Alcester’s bomb was a much bigger affair.  The crater it made is marked on a map in “Spring Onions” by Duncan McGuffie, a Kinwarton farmer - now out of print.  It fell on what we now call Springfield Nurseries, within a few yards of that very special part of the railway system, the Alcester to Bearley (stopping at Great Alne) Branch of the Great Western Railway.’

 

Diane Wright MBE has lived in Great Alne all of her life.  She kindly contributed some memories of her childhood during the war that are recorded in Great Alne - A History Revisited.  An extract is given below.

Then the war started and we had to carry our gas masks everywhere we went.  We had to have a lesson about when the siren went off.  The teacher would shout ‘Bomb!’ and we had to get under the tables and desks and sometimes in the schoolhouse because that had shutters on the windows.  We had about 20 children from Coventry and 3 teachers came with them and they lived with families in the village.  Our kitchen at the pub was the ARP post and had a sign over the door.  It was quite noisy in the middle of the night if they dropped their tin helmets!  The one thing that I did like – they had the phone put in and we were allowed to use it. After the war my Dad had to pay for it to be put in our name.

We did have some raids at night and a warden went round every night and banged on your door if there was a glimmer of light. You were told it because you had to put blackouts At all your windows.  If there was a raid at night some of the mothers came with their children to go down our cellars because their Dads were in the Forces.

The field opposite The Boot was ours and I loved playing up there.  We could see the Hall grounds with lovely gardens with flowers and a big fishpond and along the edge of the spinney was a golden chains tree, rhododendrons, a walnut tree and a cherry tree and 2 lovely lodges at the end of the drive.  The Hall had to go when the Maudslay factory came.

They came and put a big searchlight in our field and soldiers lived in the cricket pavilion and grounds.  One night they dropped a bomb by the fishpond and as we were an inn my parents took people in if possible.  The District Nurse and her husband from East Lodge had my parents bed and they slept on chairs and the soldiers slept in the bar and lounge.  Not much sleep that night! The next day they came to collect the bomb after they had taken the detonator out.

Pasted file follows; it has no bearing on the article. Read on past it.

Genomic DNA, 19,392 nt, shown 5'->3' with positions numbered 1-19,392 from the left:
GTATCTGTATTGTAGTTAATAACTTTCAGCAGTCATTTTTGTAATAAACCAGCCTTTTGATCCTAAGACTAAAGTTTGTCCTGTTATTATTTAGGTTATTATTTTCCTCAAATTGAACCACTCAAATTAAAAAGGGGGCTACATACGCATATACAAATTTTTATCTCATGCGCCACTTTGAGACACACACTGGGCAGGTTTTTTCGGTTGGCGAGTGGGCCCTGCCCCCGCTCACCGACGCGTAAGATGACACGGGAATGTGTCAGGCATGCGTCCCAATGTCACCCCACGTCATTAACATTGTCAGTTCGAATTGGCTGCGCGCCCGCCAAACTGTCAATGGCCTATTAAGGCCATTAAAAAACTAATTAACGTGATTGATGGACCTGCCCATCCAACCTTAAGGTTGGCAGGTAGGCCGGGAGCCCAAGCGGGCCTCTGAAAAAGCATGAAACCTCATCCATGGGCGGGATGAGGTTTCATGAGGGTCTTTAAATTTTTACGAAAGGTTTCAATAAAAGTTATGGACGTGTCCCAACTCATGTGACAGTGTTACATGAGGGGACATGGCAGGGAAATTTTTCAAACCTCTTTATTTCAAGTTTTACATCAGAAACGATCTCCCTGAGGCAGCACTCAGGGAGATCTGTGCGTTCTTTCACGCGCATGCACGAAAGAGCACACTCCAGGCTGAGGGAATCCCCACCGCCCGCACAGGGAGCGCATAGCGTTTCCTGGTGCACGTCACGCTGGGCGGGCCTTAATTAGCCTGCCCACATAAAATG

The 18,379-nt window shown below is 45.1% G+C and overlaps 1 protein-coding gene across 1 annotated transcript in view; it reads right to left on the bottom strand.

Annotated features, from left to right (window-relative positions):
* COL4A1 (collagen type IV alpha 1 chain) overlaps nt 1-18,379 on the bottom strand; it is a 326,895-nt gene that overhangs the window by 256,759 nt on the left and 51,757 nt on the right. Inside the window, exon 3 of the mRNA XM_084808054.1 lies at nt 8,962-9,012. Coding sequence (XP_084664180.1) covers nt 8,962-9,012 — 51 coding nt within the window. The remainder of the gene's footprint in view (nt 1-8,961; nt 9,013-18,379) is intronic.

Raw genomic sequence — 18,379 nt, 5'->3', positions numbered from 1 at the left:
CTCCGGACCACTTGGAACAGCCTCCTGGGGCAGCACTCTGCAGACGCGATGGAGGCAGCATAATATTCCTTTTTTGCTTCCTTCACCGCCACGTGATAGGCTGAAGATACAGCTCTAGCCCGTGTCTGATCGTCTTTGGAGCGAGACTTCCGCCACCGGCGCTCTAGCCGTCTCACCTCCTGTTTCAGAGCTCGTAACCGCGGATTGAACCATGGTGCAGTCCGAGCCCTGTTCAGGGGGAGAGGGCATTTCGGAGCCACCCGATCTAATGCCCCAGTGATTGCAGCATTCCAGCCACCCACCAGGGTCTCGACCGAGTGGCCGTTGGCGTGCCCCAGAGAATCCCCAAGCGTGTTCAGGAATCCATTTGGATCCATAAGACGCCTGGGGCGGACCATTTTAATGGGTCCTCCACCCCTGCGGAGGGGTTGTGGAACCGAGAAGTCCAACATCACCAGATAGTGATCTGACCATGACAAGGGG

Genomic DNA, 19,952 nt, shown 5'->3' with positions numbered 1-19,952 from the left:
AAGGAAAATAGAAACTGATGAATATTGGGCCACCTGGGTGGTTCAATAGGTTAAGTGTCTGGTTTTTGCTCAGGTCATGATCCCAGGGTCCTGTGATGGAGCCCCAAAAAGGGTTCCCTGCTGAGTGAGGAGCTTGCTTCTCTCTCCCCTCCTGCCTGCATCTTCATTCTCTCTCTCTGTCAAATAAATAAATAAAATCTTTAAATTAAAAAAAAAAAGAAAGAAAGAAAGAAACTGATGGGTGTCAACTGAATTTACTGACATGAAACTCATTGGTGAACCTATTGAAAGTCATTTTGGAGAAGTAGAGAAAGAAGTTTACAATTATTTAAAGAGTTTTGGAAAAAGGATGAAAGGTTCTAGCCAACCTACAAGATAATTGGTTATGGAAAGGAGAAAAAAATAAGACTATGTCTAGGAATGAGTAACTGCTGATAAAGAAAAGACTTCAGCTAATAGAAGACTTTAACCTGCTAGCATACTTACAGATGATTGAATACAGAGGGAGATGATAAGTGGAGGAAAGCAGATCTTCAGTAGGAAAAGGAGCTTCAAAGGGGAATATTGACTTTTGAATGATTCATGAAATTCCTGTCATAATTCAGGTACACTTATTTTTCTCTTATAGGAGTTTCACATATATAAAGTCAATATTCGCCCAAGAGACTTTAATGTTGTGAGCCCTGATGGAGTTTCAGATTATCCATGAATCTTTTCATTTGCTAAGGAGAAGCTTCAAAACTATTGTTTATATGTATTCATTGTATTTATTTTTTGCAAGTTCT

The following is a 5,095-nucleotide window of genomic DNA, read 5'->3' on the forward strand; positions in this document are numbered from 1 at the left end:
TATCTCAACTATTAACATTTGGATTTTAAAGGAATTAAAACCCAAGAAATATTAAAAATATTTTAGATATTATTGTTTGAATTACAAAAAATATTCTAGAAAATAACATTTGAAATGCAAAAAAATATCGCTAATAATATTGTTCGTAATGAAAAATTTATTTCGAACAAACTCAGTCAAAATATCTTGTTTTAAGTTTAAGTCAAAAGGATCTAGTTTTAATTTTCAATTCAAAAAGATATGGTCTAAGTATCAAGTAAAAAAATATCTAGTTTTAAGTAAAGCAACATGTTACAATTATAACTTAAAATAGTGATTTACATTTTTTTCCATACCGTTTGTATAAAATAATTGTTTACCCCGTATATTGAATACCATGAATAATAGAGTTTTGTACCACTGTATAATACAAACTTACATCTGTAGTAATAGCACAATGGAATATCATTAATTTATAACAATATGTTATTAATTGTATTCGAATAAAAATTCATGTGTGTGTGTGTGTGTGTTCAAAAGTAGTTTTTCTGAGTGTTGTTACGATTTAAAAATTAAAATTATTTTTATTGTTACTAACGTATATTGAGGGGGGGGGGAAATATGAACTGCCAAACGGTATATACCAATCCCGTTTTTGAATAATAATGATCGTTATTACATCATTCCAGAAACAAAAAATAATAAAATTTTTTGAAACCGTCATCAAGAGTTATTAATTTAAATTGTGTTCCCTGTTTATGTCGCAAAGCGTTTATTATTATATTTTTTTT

My Dad had a lot of market gardening and we had some Italian prisoners to help and most of the war we had a German prisoner living in our house until he was allowed to go home.

My Mum and Dad kept as much of the war as they could from us but we still had a happy time. We went to the mops and circus.  We went sometimes to the old school at Aston Cantlow for a film show.  We walked across the fields in the dark with a lantern or flashlight. I liked the going but it would be dark going home through them.

Only some of the big houses had a car. Some had a motorbike with a sidecar and everybody had a bike. But a lot of people walked. Sometimes they had a dance at Great Alne village hall.  Mum and Dad would have the bar and I would sit behind the bar and watch.  It seemed full of airmen and soldiers stationed at Snitterfield aerodrome. The local girls from around the village came in their pretty frocks.  Some made clothes from blackout material and parachutes. But I still feel lucky living in Great Alne in wartime. We always had food.  We did not have many sweets and had to save our coupons for them. Most cottages had chickens in their gardens and had a pig.  We did have a few bananas and oranges. Mother would have to queue in Stratford for a long time.  When she was nearly at the front they would say ‘Sold out! Come back next week!’

At the start of the War my Dad was too old to join up as he had been in the last War, so he started a Local Lads Fund.  Most Saturdays customers brought stuff to auction; a lady at the Mill House had dances at the village hall; Mrs Edward had a whist drive. When the War was over we had a big party at the village hall and my mother and some of the other ladies that helped get the money presented it to the Local Lads and Ladies who had been in the War.